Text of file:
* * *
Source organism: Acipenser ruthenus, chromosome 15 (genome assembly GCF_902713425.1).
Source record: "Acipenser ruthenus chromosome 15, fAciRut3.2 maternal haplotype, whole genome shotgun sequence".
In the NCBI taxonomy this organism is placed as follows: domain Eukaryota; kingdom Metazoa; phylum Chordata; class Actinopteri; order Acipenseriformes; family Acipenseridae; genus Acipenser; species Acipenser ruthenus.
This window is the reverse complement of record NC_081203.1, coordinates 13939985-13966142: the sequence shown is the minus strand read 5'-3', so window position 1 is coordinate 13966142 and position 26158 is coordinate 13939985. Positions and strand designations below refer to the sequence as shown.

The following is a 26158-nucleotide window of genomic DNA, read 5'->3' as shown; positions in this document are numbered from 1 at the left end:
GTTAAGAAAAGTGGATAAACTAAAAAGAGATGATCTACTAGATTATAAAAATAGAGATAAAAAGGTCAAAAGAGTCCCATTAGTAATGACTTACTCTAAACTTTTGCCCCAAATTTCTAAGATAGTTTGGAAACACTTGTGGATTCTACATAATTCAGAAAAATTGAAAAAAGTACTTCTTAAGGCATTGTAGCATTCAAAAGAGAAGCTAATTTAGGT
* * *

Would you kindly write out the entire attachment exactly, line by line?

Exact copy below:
Source organism: Acipenser ruthenus, chromosome 15 (genome assembly GCF_902713425.1).
Source record: "Acipenser ruthenus chromosome 15, fAciRut3.2 maternal haplotype, whole genome shotgun sequence".
In the NCBI taxonomy this organism is placed as follows: domain Eukaryota; kingdom Metazoa; phylum Chordata; class Actinopteri; order Acipenseriformes; family Acipenseridae; genus Acipenser; species Acipenser ruthenus.
This window is the reverse complement of record NC_081203.1, coordinates 13939985-13966142: the sequence shown is the minus strand read 5'-3', so window position 1 is coordinate 13966142 and position 26158 is coordinate 13939985. Positions and strand designations below refer to the sequence as shown.

The following is a 26158-nucleotide window of genomic DNA, read 5'->3' as shown; positions in this document are numbered from 1 at the left end:
GTTAAGAAAAGTGGATAAACTAAAAAGAGATGATCTACTAGATTATAAAAATAGAGATAAAAAGGTCAAAAGAGTCCCATTAGTAATGACTTACTCTAAACTTTTGCCCCAAATTTCTAAGATAGTTTGGAAACACTTGTGGATTCTACATAATTCAGAAAAATTGAAAAAAGTACTTCTTAAGGCATTGTAGCATTCAAAAGAGAAGCTAATTTAGGT